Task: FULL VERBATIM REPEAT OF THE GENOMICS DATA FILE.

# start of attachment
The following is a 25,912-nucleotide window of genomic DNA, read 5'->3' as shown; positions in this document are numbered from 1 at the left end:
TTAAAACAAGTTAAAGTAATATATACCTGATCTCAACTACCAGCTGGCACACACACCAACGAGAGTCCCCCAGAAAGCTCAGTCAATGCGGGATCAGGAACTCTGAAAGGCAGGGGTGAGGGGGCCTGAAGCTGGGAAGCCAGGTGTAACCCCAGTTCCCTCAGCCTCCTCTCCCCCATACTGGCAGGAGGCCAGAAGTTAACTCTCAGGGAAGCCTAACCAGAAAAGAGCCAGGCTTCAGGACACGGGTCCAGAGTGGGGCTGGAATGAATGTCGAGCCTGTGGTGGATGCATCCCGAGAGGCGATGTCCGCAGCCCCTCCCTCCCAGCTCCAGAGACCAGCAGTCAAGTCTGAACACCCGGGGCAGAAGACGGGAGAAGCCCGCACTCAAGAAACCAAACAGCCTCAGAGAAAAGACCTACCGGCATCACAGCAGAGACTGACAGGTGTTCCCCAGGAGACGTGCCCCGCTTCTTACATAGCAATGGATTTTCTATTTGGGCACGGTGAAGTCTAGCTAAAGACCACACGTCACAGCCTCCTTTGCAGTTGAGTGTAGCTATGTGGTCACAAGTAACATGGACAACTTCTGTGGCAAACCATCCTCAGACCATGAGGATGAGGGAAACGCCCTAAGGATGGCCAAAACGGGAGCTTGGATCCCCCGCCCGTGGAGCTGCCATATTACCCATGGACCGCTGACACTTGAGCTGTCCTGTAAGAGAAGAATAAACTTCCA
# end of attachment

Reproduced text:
The following is a 25,912-nucleotide window of genomic DNA, read 5'->3' as shown; positions in this document are numbered from 1 at the left end:
TTAAAACAAGTTAAAGTAATATATACCTGATCTCAACTACCAGCTGGCACACACACCAACGAGAGTCCCCCAGAAAGCTCAGTCAATGCGGGATCAGGAACTCTGAAAGGCAGGGGTGAGGGGGCCTGAAGCTGGGAAGCCAGGTGTAACCCCAGTTCCCTCAGCCTCCTCTCCCCCATACTGGCAGGAGGCCAGAAGTTAACTCTCAGGGAAGCCTAACCAGAAAAGAGCCAGGCTTCAGGACACGGGTCCAGAGTGGGGCTGGAATGAATGTCGAGCCTGTGGTGGATGCATCCCGAGAGGCGATGTCCGCAGCCCCTCCCTCCCAGCTCCAGAGACCAGCAGTCAAGTCTGAACACCCGGGGCAGAAGACGGGAGAAGCCCGCACTCAAGAAACCAAACAGCCTCAGAGAAAAGACCTACCGGCATCACAGCAGAGACTGACAGGTGTTCCCCAGGAGACGTGCCCCGCTTCTTACATAGCAATGGATTTTCTATTTGGGCACGGTGAAGTCTAGCTAAAGACCACACGTCACAGCCTCCTTTGCAGTTGAGTGTAGCTATGTGGTCACAAGTAACATGGACAACTTCTGTGGCAAACCATCCTCAGACCATGAGGATGAGGGAAACGCCCTAAGGATGGCCAAAACGGGAGCTTGGATCCCCCGCCCGTGGAGCTGCCATATTACCCATGGACCGCTGACACTTGAGCTGTCCTGTAAGAGAAGAATAAACTTCCA